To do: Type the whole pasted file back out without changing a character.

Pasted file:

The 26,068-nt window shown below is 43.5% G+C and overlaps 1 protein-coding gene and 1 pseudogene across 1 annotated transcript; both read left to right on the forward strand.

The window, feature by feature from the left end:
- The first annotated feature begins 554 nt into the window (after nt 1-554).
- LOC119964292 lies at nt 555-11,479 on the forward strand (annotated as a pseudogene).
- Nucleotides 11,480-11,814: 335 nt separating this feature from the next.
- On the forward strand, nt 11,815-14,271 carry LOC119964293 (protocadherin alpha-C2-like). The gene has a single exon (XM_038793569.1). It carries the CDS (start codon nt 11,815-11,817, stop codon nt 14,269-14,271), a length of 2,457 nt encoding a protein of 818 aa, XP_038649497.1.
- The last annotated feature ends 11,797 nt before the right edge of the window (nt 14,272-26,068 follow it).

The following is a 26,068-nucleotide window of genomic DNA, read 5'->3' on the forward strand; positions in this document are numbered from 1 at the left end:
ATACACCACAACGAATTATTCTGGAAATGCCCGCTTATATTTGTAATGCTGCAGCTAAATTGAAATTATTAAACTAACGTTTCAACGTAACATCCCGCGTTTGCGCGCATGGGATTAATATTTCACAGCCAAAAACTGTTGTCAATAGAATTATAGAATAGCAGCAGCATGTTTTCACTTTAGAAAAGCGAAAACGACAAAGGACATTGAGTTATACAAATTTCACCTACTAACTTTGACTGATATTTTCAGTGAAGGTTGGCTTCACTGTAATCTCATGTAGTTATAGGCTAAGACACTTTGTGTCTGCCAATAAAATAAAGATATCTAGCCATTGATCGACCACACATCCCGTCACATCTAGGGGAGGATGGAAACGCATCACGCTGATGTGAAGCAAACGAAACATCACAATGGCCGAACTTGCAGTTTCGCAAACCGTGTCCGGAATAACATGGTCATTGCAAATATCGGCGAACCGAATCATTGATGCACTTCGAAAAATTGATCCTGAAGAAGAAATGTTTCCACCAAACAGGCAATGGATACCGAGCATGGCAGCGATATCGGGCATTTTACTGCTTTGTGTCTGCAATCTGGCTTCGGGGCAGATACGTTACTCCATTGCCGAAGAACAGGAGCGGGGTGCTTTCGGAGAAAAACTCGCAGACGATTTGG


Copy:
The 26,068-nt window shown below is 43.5% G+C and overlaps 1 protein-coding gene and 1 pseudogene across 1 annotated transcript; both read left to right on the forward strand.

The window, feature by feature from the left end:
- The first annotated feature begins 554 nt into the window (after nt 1-554).
- LOC119964292 lies at nt 555-11,479 on the forward strand (annotated as a pseudogene).
- Nucleotides 11,480-11,814: 335 nt separating this feature from the next.
- On the forward strand, nt 11,815-14,271 carry LOC119964293 (protocadherin alpha-C2-like). The gene has a single exon (XM_038793569.1). It carries the CDS (start codon nt 11,815-11,817, stop codon nt 14,269-14,271), a length of 2,457 nt encoding a protein of 818 aa, XP_038649497.1.
- The last annotated feature ends 11,797 nt before the right edge of the window (nt 14,272-26,068 follow it).

The following is a 26,068-nucleotide window of genomic DNA, read 5'->3' on the forward strand; positions in this document are numbered from 1 at the left end:
ATACACCACAACGAATTATTCTGGAAATGCCCGCTTATATTTGTAATGCTGCAGCTAAATTGAAATTATTAAACTAACGTTTCAACGTAACATCCCGCGTTTGCGCGCATGGGATTAATATTTCACAGCCAAAAACTGTTGTCAATAGAATTATAGAATAGCAGCAGCATGTTTTCACTTTAGAAAAGCGAAAACGACAAAGGACATTGAGTTATACAAATTTCACCTACTAACTTTGACTGATATTTTCAGTGAAGGTTGGCTTCACTGTAATCTCATGTAGTTATAGGCTAAGACACTTTGTGTCTGCCAATAAAATAAAGATATCTAGCCATTGATCGACCACACATCCCGTCACATCTAGGGGAGGATGGAAACGCATCACGCTGATGTGAAGCAAACGAAACATCACAATGGCCGAACTTGCAGTTTCGCAAACCGTGTCCGGAATAACATGGTCATTGCAAATATCGGCGAACCGAATCATTGATGCACTTCGAAAAATTGATCCTGAAGAAGAAATGTTTCCACCAAACAGGCAATGGATACCGAGCATGGCAGCGATATCGGGCATTTTACTGCTTTGTGTCTGCAATCTGGCTTCGGGGCAGATACGTTACTCCATTGCCGAAGAACAGGAGCGGGGTGCTTTCGGAGAAAAACTCGCAGACGATTTGG